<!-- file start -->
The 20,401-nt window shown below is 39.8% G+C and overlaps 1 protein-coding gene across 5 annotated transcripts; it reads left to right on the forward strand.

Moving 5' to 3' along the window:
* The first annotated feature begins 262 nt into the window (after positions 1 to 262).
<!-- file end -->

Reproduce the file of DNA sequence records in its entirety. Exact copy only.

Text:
The 20,401-nt window shown below is 39.8% G+C and overlaps 1 protein-coding gene across 5 annotated transcripts; it reads left to right on the forward strand.

Moving 5' to 3' along the window:
* The first annotated feature begins 262 nt into the window (after positions 1 to 262).